Center of Mass

Three demonstrations are available to show the center of mass of different objects.



Balancing Bird

1. Balancing Bird: Heavy weights on its wings put the center of mass in an unlikely place – outside of the bird completely! The bird seems to float. This demo can simply be balanced on a finger.


Forks and cork

2. Forks and cork: A simple cork, two common forks, and a toothpick provide a static demonstration of center of mass. The configuration is similar to the Bear on a String.


Bear on a String

3. Bear on a String: A toy bear on a string balances because its center of mass is below the string. Raising and lowering one end of the string causes the bear to roll back and forth. Simple and motorized versions are available. The simple version requires students’ help to hold the string, while the motorized version mechanically moves the string to provide the bear with continuous back and forth motion.


  • Object (Bird, Bear on a String, or Forks and Cork)
  • Pivot point (rod and stand)
  • String or motor + string (Bear on a String)
  • Stands for the string (Bear on a String)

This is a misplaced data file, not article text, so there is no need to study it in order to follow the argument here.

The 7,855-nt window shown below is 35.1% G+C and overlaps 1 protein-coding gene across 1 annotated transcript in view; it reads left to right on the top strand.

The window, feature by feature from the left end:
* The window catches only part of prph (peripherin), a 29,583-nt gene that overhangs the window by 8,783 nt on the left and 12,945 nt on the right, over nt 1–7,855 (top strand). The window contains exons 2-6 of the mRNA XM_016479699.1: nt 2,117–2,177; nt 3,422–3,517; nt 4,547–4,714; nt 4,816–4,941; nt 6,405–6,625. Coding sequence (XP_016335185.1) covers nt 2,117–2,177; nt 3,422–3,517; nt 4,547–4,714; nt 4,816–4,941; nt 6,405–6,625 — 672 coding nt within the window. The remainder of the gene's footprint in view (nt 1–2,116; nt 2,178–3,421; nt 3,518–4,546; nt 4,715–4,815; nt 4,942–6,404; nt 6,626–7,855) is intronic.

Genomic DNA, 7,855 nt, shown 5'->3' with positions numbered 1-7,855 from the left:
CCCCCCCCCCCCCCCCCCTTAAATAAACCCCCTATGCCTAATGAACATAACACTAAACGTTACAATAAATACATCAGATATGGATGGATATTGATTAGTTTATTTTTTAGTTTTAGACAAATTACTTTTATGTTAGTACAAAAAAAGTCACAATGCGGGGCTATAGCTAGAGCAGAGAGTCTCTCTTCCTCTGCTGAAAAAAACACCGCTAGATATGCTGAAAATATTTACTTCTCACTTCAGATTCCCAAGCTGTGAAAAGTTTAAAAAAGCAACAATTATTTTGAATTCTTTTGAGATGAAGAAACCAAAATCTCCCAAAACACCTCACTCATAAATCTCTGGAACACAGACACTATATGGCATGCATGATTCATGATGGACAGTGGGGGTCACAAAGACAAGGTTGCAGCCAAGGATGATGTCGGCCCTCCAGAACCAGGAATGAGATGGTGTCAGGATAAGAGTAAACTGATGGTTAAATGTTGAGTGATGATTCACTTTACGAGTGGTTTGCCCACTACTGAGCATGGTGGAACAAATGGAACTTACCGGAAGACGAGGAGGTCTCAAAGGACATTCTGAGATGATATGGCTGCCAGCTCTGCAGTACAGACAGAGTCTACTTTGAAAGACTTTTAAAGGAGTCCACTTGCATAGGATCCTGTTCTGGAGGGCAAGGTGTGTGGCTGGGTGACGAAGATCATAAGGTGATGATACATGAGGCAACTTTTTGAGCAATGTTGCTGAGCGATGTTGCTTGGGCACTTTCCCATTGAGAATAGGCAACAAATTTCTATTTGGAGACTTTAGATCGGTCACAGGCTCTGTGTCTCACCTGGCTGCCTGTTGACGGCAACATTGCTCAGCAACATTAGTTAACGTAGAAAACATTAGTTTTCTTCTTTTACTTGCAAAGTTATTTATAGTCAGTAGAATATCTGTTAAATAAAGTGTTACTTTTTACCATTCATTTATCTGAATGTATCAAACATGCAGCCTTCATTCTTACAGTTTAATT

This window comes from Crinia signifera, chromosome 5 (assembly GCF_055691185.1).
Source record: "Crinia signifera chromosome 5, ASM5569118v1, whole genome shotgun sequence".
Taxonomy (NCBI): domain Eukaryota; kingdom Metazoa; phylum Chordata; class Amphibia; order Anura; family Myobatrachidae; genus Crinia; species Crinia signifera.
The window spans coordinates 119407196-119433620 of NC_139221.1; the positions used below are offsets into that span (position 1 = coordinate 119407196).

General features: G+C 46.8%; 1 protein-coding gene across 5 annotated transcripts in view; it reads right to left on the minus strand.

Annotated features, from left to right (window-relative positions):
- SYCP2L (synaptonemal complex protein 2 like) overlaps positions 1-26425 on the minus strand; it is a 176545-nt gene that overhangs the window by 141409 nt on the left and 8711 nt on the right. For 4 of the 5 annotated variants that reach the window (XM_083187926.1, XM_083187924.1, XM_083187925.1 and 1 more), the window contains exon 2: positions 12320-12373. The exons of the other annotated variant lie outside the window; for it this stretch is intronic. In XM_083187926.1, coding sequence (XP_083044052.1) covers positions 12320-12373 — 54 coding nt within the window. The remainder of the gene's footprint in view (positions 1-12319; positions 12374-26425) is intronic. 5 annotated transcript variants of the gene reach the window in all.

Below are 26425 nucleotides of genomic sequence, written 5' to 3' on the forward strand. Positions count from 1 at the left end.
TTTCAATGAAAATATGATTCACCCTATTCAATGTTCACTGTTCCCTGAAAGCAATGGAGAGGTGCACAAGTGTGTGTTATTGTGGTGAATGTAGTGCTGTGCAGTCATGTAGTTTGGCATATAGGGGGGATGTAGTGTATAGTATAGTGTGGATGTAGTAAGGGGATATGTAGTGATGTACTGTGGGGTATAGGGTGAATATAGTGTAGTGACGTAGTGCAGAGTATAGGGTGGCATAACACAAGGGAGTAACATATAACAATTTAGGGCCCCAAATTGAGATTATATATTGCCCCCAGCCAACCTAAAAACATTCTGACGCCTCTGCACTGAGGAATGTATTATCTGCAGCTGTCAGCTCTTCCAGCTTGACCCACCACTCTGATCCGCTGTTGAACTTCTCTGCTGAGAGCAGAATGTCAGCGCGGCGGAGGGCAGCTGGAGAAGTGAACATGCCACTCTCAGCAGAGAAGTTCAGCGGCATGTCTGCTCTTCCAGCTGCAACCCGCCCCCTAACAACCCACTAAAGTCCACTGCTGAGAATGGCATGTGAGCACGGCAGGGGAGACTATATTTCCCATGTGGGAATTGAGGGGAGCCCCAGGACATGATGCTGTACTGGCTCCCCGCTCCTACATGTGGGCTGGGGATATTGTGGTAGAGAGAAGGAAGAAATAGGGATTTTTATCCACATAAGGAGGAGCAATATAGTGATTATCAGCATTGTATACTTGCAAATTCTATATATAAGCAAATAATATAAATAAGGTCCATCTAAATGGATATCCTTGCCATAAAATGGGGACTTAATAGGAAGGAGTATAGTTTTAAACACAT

As discussed in Young and Freedman’s University Physics, there are three general things we can say about the center of mass of solid bodies with a constant density:

  1. If the body has a geometric center (e.g. a ball or a cube), the center of mass will be at that center.
  2. If the body has an axis of symmetry (e.g. a wheel or a cone), the center of mass will be on that axis.
  3. The center of mass can lie outside of the object (e.g. a donut).

For these demos, however, the center of mass may not be immediately obvious. Nevertheless, the bodies shown in the photos are in equilibrium – they are not accelerating or rotating. The net external force on each body must be zero, and the same goes for the net external torque around any point on the body.

With these relatively small demos, the center of gravity is identical to the center of mass. When the pivot point of the body – that is, the point at which we are balancing the body – is directly above the center of gravity, the object will be in stable equilibrium. Any small disturbance will result in a restoring torque which will bring the body back to the original equilibrium point.

For example, in the case of the bird (taking the mass of the cardboard to be negligible for the sake of argument) the gravitational force is pulling down on each wing-weight, while the normal force is pushing up on the beak. All of the external forces and torques cancel out. If we removed the left wing-weight but kept trying to balance the bird on its beak, the bird would tip over – the external forces and torques would no longer cancel. If we simply push down slightly on one of the wings, the bird will tend to “right” itself back to its equilibrium point.


  • The bird is beautifully painted, and big enough for large classes to see!